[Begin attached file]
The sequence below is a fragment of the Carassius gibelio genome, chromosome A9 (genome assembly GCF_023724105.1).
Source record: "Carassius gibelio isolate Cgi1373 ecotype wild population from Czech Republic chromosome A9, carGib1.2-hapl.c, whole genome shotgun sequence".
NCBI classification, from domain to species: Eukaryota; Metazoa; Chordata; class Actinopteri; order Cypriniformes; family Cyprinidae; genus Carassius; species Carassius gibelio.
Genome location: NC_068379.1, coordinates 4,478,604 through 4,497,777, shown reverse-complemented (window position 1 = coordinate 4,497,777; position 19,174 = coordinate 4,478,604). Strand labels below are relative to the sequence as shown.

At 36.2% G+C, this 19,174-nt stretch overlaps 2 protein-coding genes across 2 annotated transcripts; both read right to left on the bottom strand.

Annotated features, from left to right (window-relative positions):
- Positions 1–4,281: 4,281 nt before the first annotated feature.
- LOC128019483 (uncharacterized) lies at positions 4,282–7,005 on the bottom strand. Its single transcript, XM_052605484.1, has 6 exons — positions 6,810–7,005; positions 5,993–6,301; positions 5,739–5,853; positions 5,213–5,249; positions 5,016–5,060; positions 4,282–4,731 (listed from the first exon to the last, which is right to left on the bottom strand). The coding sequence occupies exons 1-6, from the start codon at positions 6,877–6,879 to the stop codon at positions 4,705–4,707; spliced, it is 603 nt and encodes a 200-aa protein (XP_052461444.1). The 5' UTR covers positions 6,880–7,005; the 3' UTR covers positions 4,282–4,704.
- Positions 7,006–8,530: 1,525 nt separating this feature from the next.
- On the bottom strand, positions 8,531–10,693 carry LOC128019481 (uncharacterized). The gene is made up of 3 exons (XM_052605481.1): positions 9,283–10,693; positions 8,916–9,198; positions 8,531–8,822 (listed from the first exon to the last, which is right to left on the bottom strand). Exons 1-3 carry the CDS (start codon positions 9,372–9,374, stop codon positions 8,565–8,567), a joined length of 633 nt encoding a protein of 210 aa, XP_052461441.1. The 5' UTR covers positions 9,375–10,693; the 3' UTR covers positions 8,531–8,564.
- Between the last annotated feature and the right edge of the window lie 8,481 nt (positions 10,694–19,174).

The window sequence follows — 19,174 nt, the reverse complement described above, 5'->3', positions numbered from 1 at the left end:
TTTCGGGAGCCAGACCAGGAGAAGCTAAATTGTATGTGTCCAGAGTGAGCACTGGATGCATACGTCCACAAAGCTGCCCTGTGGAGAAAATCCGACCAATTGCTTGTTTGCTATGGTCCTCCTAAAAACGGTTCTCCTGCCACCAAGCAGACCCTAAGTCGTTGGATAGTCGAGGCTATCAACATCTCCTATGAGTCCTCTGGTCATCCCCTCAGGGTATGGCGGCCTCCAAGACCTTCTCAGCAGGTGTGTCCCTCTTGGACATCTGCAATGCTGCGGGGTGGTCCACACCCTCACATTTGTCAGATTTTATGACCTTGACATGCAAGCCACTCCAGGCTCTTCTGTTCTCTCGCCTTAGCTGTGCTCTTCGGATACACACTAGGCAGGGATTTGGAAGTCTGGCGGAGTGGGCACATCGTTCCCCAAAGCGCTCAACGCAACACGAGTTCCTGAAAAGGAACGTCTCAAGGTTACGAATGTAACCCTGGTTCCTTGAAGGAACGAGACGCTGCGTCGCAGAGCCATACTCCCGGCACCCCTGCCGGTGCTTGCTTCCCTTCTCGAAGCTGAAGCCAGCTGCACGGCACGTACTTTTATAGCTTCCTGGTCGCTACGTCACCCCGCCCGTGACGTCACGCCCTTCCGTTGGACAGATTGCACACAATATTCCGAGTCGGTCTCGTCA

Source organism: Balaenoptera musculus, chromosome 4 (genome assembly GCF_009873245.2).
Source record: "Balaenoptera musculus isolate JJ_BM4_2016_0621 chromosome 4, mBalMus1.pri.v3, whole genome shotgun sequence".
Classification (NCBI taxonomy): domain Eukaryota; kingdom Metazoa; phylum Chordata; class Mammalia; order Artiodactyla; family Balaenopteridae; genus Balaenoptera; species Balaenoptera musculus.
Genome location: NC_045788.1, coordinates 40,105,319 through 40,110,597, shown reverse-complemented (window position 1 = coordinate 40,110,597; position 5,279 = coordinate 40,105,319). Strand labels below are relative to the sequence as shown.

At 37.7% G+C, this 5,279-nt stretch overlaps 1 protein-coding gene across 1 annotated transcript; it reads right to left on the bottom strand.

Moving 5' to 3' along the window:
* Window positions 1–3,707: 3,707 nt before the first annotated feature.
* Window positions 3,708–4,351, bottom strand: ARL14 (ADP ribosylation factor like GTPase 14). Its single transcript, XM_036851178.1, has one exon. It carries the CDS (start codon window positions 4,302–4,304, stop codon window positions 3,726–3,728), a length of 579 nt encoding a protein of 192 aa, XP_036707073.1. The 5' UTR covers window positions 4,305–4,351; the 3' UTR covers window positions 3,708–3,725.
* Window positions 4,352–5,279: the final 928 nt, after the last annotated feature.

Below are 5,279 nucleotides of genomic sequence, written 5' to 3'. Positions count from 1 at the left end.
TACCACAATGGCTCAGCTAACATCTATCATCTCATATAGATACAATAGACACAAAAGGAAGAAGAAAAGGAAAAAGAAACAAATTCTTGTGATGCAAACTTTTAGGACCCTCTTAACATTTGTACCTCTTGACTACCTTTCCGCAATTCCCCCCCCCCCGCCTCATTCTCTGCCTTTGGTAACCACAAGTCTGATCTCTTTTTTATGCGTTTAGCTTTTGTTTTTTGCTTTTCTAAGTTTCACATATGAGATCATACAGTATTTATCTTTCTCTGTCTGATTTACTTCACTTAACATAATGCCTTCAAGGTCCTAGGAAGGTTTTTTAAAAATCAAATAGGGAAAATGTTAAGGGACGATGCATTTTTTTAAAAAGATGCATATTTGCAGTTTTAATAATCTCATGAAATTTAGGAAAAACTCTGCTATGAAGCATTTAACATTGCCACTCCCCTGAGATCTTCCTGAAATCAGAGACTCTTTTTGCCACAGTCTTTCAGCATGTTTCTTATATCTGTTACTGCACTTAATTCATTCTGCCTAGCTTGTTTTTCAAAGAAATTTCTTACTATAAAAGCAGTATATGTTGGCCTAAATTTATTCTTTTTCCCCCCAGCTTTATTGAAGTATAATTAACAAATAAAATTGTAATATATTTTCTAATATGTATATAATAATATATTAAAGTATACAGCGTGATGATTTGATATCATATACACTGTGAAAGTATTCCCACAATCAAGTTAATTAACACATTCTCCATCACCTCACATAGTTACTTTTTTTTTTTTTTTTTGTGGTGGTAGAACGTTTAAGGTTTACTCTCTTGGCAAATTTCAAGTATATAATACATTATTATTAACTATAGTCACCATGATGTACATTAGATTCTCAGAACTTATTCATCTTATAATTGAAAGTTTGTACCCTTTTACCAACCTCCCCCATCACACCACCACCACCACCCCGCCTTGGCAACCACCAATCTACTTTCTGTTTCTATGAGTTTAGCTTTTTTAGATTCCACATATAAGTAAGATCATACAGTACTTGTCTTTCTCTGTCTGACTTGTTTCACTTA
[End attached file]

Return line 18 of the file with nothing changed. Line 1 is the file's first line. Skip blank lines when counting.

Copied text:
At 37.7% G+C, this 5,279-nt stretch overlaps 1 protein-coding gene across 1 annotated transcript; it reads right to left on the bottom strand.